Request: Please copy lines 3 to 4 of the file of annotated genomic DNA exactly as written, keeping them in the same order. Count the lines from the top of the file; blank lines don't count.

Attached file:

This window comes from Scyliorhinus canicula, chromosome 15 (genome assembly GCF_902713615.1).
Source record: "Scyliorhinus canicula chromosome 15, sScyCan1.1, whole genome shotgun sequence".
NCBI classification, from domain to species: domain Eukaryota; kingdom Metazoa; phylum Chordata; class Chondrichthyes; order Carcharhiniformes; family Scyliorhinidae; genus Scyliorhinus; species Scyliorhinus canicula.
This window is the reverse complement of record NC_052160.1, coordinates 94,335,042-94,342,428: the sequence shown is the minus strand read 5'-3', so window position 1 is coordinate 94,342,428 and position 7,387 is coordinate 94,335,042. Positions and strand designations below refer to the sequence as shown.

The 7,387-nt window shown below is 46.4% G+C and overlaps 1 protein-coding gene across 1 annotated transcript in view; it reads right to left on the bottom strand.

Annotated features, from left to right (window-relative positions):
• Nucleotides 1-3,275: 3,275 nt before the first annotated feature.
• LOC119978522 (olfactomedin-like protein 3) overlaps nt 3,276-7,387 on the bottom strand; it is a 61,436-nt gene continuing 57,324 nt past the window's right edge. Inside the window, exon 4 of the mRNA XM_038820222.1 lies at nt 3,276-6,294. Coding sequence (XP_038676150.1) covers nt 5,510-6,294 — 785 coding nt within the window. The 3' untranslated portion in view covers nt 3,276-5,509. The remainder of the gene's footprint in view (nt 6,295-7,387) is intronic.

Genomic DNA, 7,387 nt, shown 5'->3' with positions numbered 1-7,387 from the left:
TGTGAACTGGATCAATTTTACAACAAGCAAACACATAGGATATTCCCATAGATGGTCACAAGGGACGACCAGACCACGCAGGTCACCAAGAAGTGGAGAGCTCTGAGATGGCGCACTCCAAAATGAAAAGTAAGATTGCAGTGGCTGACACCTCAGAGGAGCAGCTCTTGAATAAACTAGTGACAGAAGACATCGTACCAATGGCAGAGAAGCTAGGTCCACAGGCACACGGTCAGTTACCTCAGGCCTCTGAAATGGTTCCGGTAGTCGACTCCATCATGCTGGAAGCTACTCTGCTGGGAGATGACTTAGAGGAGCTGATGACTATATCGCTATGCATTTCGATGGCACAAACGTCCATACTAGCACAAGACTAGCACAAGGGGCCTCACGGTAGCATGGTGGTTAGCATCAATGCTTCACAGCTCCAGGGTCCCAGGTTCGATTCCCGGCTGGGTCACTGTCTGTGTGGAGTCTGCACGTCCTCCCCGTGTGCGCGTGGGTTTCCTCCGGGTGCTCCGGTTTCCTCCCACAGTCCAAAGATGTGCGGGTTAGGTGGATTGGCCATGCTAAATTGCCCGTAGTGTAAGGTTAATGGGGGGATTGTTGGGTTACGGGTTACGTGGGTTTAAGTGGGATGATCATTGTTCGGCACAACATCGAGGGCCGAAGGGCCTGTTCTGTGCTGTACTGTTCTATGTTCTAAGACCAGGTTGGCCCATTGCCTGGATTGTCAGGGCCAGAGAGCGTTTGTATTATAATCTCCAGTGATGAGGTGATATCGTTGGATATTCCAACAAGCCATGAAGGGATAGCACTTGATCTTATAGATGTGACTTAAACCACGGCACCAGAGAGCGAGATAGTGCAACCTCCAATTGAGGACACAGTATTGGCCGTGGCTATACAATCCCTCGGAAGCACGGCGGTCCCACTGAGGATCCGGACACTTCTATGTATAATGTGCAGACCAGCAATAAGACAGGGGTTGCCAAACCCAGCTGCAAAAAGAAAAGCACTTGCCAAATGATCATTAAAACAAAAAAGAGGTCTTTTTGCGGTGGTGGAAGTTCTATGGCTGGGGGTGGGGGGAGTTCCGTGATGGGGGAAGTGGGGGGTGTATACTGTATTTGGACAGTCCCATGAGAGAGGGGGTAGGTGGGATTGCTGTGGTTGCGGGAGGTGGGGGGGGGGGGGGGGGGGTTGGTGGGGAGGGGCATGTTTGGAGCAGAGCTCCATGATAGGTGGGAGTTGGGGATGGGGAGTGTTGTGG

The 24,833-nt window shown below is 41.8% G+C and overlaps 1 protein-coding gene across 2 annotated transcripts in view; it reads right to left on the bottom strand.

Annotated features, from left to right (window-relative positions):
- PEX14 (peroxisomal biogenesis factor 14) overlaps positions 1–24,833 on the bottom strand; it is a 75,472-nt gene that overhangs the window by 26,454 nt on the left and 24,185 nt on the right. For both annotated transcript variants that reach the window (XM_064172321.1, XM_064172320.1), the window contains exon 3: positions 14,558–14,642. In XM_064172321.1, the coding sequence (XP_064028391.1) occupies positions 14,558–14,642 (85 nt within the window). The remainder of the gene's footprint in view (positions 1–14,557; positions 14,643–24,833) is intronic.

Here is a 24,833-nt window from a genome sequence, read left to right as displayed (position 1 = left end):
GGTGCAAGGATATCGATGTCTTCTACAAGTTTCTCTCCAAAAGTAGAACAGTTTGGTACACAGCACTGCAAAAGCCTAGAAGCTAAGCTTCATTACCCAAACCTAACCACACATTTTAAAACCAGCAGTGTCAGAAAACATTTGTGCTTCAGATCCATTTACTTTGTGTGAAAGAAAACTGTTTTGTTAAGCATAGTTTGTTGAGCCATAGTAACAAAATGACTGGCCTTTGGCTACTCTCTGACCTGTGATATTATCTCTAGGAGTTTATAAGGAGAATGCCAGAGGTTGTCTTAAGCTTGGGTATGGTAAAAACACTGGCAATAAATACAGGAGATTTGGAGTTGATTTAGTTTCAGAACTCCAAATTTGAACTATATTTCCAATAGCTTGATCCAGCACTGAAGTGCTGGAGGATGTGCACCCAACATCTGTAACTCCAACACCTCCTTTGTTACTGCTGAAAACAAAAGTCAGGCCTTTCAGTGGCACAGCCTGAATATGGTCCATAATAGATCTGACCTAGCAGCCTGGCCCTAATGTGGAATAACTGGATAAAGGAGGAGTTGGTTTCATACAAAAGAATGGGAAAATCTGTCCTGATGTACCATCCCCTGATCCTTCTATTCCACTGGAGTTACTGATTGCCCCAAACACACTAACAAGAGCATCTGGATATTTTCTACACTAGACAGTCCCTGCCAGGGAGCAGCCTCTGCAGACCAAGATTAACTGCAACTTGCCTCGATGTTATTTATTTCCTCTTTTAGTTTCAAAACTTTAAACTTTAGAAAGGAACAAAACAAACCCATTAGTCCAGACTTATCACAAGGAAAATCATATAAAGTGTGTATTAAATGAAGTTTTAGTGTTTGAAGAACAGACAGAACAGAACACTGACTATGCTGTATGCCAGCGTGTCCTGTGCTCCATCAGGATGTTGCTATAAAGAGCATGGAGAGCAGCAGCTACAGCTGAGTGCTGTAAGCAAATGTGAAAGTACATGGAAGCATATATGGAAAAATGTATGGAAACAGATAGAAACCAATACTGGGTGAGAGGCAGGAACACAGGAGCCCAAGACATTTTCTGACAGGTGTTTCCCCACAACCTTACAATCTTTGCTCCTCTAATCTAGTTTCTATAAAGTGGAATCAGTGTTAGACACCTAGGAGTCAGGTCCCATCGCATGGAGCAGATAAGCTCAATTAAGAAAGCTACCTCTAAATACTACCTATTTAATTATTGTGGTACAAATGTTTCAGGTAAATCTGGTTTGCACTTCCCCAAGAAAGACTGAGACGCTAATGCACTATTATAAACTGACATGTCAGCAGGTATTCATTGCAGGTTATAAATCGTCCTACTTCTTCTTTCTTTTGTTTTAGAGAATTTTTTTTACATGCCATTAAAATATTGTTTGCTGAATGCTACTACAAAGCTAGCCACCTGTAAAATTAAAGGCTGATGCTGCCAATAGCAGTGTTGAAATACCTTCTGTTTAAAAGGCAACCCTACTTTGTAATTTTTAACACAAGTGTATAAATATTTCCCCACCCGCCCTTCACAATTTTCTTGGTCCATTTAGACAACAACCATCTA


NCBI classification, from domain to species: domain Eukaryota; kingdom Metazoa; phylum Chordata; class Chondrichthyes; order Carcharhiniformes; family Scyliorhinidae; genus Scyliorhinus; species Scyliorhinus canicula.
This window is the reverse complement of record NC_052160.1, coordinates 94,335,042-94,342,428: the sequence shown is the minus strand read 5'-3', so window position 1 is coordinate 94,342,428 and position 7,387 is coordinate 94,335,042. Positions and strand designations below refer to the sequence as shown.